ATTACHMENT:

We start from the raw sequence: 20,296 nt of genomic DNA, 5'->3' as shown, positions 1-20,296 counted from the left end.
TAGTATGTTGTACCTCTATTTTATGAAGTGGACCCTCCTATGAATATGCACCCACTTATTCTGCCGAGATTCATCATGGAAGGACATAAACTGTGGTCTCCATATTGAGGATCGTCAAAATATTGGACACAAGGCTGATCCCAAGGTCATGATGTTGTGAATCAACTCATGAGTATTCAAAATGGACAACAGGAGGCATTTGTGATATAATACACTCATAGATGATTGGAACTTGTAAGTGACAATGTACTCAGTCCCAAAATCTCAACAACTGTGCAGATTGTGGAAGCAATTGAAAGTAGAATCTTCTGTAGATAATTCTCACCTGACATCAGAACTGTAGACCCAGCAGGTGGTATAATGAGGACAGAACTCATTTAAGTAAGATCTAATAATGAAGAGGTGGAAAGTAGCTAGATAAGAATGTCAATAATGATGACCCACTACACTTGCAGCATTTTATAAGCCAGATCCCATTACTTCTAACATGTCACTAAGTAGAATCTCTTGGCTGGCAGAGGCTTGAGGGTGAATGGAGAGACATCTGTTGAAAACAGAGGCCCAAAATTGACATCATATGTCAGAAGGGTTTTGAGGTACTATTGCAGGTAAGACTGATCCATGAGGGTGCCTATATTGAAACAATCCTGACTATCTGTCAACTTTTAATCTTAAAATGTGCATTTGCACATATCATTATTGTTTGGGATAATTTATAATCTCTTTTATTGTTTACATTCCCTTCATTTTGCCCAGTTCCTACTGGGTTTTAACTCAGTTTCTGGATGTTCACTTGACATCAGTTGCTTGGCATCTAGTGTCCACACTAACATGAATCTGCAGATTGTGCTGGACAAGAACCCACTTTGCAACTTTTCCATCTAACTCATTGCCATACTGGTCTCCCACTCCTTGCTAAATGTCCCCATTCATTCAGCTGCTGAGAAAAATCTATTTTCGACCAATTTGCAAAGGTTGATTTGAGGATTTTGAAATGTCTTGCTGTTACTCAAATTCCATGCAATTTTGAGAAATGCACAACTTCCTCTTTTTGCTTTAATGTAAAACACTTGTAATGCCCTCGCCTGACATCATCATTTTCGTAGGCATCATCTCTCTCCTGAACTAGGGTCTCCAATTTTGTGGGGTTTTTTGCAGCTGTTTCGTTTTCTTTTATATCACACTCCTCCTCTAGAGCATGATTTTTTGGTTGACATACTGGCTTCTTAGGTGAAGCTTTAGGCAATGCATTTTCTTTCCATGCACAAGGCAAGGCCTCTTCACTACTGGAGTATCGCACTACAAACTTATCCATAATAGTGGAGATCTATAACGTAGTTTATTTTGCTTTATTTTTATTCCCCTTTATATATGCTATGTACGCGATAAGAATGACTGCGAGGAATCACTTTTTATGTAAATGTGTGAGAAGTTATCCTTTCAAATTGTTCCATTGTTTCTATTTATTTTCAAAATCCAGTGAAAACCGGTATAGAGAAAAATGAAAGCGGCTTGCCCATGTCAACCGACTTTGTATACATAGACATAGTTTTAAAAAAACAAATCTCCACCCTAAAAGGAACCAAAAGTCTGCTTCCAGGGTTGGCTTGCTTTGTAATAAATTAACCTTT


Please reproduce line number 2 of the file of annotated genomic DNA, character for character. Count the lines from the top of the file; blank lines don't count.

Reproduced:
TAGTATGTTGTACCTCTATTTTATGAAGTGGACCCTCCTATGAATATGCACCCACTTATTCTGCCGAGATTCATCATGGAAGGACATAAACTGTGGTCTCCATATTGAGGATCGTCAAAATATTGGACACAAGGCTGATCCCAAGGTCATGATGTTGTGAATCAACTCATGAGTATTCAAAATGGACAACAGGAGGCATTTGTGATATAATACACTCATAGATGATTGGAACTTGTAAGTGACAATGTACTCAGTCCCAAAATCTCAACAACTGTGCAGATTGTGGAAGCAATTGAAAGTAGAATCTTCTGTAGATAATTCTCACCTGACATCAGAACTGTAGACCCAGCAGGTGGTATAATGAGGACAGAACTCATTTAAGTAAGATCTAATAATGAAGAGGTGGAAAGTAGCTAGATAAGAATGTCAATAATGATGACCCACTACACTTGCAGCATTTTATAAGCCAGATCCCATTACTTCTAACATGTCACTAAGTAGAATCTCTTGGCTGGCAGAGGCTTGAGGGTGAATGGAGAGACATCTGTTGAAAACAGAGGCCCAAAATTGACATCATATGTCAGAAGGGTTTTGAGGTACTATTGCAGGTAAGACTGATCCATGAGGGTGCCTATATTGAAACAATCCTGACTATCTGTCAACTTTTAATCTTAAAATGTGCATTTGCACATATCATTATTGTTTGGGATAATTTATAATCTCTTTTATTGTTTACATTCCCTTCATTTTGCCCAGTTCCTACTGGGTTTTAACTCAGTTTCTGGATGTTCACTTGACATCAGTTGCTTGGCATCTAGTGTCCACACTAACATGAATCTGCAGATTGTGCTGGACAAGAACCCACTTTGCAACTTTTCCATCTAACTCATTGCCATACTGGTCTCCCACTCCTTGCTAAATGTCCCCATTCATTCAGCTGCTGAGAAAAATCTATTTTCGACCAATTTGCAAAGGTTGATTTGAGGATTTTGAAATGTCTTGCTGTTACTCAAATTCCATGCAATTTTGAGAAATGCACAACTTCCTCTTTTTGCTTTAATGTAAAACACTTGTAATGCCCTCGCCTGACATCATCATTTTCGTAGGCATCATCTCTCTCCTGAACTAGGGTCTCCAATTTTGTGGGGTTTTTTGCAGCTGTTTCGTTTTCTTTTATATCACACTCCTCCTCTAGAGCATGATTTTTTGGTTGACATACTGGCTTCTTAGGTGAAGCTTTAGGCAATGCATTTTCTTTCCATGCACAAGGCAAGGCCTCTTCACTACTGGAGTATCGCACTACAAACTTATCCATAATAGTGGAGATCTATAACGTAGTTTATTTTGCTTTATTTTTATTCCCCTTTATATATGCTATGTACGCGATAAGAATGACTGCGAGGAATCACTTTTTATGTAAATGTGTGAGAAGTTATCCTTTCAAATTGTTCCATTGTTTCTATTTATTTTCAAAATCCAGTGAAAACCGGTATAGAGAAAAATGAAAGCGGCTTGCCCATGTCAACCGACTTTGTATACATAGACATAGTTTTAAAAAAACAAATCTCCACCCTAAAAGGAACCAAAAGTCTGCTTCCAGGGTTGGCTTGCTTTGTAATAAATTAACCTTT